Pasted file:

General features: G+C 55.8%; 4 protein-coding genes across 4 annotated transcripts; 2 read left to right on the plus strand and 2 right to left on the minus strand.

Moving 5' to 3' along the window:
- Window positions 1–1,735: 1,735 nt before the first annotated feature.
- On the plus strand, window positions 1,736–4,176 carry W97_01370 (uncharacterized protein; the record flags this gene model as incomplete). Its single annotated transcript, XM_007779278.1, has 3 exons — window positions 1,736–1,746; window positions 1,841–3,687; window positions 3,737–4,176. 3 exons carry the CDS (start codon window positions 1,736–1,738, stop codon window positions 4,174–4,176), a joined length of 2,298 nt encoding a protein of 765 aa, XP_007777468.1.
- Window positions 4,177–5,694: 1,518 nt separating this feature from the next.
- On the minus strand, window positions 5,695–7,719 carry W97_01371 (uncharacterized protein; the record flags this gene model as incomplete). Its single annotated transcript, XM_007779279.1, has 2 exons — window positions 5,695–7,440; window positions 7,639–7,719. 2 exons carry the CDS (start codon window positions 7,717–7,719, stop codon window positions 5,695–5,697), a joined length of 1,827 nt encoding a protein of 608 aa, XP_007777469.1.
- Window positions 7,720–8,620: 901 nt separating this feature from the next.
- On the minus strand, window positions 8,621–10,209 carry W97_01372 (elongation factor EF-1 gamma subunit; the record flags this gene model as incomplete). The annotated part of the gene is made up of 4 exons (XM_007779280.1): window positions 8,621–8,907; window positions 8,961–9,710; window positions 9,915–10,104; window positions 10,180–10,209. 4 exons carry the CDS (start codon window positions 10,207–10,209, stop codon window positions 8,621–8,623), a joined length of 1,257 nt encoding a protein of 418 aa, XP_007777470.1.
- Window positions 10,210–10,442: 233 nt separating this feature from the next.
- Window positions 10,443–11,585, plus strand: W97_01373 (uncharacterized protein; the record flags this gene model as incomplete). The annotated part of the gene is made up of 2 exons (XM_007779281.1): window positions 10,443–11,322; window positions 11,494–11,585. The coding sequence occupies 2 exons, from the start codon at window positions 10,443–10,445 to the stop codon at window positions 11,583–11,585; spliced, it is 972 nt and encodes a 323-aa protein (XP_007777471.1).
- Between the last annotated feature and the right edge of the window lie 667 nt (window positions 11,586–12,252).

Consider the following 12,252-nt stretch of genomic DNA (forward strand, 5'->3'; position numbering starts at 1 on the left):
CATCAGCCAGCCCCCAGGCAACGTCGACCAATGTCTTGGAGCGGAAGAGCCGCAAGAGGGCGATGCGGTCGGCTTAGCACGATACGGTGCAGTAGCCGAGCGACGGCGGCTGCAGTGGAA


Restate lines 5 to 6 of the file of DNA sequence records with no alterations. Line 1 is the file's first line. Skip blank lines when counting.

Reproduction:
- Window positions 4,177–5,694: 1,518 nt separating this feature from the next.
- On the minus strand, window positions 5,695–7,719 carry W97_01371 (uncharacterized protein; the record flags this gene model as incomplete). Its single annotated transcript, XM_007779279.1, has 2 exons — window positions 5,695–7,440; window positions 7,639–7,719. 2 exons carry the CDS (start codon window positions 7,717–7,719, stop codon window positions 5,695–5,697), a joined length of 1,827 nt encoding a protein of 608 aa, XP_007777469.1.